Benny Giang, co-founder of CryptoKitties and product manager at Axiom Zen, joins Ben and Jay to talk about how CryptoKitties took the world by storm at the ETHWaterloo hackathon, ushering in the biggest moment in crypto since Bitcoin.
Benny recalls the excitement that fueled CryptoKitties, as the company blew every expectation out of the water, flipping the crypto space on its head and for the first time making writing lines of code, shipping product and being profitable (in three weeks) cooler than slinging white papers and ideas for changing the world.
Benny talks about the changing digital asset space and pays homage to CryptoKitties' predecessors including CryptoPunks, Pepe, and Spells of Genesis, who were the first to truly explore art on blockchain. He also delves into the value of providing a "gaming component" -- breeding of cats on chain -- to make Ethereum more accessible, and why this "super cute and fun" part of the game is what truly separates CryptoKitties.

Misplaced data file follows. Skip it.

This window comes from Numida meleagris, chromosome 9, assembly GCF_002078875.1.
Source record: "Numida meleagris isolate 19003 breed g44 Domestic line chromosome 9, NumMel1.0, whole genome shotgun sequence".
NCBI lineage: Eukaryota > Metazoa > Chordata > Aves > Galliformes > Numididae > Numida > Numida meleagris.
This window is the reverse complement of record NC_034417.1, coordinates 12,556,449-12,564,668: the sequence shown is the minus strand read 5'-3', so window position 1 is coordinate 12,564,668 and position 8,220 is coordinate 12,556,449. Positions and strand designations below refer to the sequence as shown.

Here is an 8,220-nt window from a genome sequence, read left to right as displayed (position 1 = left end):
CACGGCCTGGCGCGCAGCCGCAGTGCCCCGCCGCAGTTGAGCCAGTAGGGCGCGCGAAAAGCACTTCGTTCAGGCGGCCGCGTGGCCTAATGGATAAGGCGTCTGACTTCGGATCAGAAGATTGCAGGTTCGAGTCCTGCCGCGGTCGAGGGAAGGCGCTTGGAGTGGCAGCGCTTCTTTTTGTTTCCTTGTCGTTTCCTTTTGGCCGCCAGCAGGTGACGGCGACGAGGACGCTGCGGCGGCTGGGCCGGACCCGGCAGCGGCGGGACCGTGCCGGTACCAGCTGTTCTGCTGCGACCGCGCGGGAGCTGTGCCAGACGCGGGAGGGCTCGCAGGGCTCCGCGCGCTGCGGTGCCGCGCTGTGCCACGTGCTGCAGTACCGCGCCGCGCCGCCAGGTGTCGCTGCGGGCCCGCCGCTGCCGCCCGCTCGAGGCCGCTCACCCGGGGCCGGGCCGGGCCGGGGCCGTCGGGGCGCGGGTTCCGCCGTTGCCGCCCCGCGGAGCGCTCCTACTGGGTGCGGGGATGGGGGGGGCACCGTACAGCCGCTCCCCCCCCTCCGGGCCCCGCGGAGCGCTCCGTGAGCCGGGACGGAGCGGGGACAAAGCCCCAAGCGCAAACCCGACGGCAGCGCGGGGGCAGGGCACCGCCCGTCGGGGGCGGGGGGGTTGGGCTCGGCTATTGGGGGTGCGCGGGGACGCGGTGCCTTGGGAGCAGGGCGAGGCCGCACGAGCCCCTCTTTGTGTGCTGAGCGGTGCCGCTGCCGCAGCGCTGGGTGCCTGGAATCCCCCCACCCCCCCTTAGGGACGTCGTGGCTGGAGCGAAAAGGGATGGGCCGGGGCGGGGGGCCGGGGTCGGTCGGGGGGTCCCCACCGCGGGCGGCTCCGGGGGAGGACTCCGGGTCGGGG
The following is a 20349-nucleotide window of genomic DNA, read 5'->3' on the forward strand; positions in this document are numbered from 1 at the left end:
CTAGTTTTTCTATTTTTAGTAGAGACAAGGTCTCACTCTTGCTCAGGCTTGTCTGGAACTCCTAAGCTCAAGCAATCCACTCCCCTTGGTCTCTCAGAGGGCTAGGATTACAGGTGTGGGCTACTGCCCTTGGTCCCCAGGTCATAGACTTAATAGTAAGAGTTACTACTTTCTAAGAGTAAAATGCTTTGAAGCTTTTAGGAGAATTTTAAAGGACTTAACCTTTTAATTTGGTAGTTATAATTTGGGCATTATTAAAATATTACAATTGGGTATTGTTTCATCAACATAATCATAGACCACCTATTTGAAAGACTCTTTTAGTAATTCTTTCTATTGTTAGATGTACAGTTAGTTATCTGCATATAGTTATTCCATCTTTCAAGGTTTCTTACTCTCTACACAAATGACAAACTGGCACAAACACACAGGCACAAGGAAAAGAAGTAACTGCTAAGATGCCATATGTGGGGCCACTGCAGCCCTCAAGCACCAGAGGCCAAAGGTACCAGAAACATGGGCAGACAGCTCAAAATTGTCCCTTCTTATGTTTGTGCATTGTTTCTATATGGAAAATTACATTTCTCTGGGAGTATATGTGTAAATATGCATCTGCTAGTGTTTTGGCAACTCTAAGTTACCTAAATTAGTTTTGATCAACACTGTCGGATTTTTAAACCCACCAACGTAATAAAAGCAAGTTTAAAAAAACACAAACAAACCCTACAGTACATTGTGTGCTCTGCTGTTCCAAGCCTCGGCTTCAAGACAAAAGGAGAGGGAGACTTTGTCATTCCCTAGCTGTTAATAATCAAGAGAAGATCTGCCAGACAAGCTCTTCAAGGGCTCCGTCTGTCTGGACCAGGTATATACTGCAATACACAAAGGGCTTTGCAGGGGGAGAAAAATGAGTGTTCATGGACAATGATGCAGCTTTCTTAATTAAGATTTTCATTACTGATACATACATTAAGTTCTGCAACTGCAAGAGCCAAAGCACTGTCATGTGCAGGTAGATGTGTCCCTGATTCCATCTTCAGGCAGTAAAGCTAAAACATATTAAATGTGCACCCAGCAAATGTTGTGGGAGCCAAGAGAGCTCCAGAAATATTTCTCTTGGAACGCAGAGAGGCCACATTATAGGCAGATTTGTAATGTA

Benny recalls how CryptoKitties nearly crippled Ethereum (at one point they were nearly 25% of the total ETH traffic), and blocked several ICOs from launching at the time.
We dive into CryptoKitties' impact of the feature of digital art and collectibles, and how nearly 800,000 unique cat options and the subsequent four billion variations that can be achieved by breeding "Fancy Cats" and releasing various "Exclusive Cats" is shaping the digital asset landscape. Benny describes why the non-fungible, ERC-721 tokens are key to quickly being able to provide the type of third-party assessment of value needed for digital collectibles.
Benny provides tips for what it takes to successfully launch in China and avoid surprises including understanding the Chinese mentality; managing firewalls (no Facebook and Google, no Google Cloud, etc.); the ban on ICOs and crypto; the huge opportunity that comes with so much gaming and developer talent; private blockchains; managing the impact of large corporate copycats; and getting distribution.
Benny gets excited about how CryptoKitties are being used to support causes; ETH developer Nick Johnson turned a kitty he received for identifying bugs on the platform into cows for farmers in Africa, and how a 12-year old named Bella raised $15k by selling cats, which she donated to the Seattle Children’s Hospital.
CryptoKitties slows their roll on the merchandise, in favor of thinking about what it'll take to get themselves into MoMA.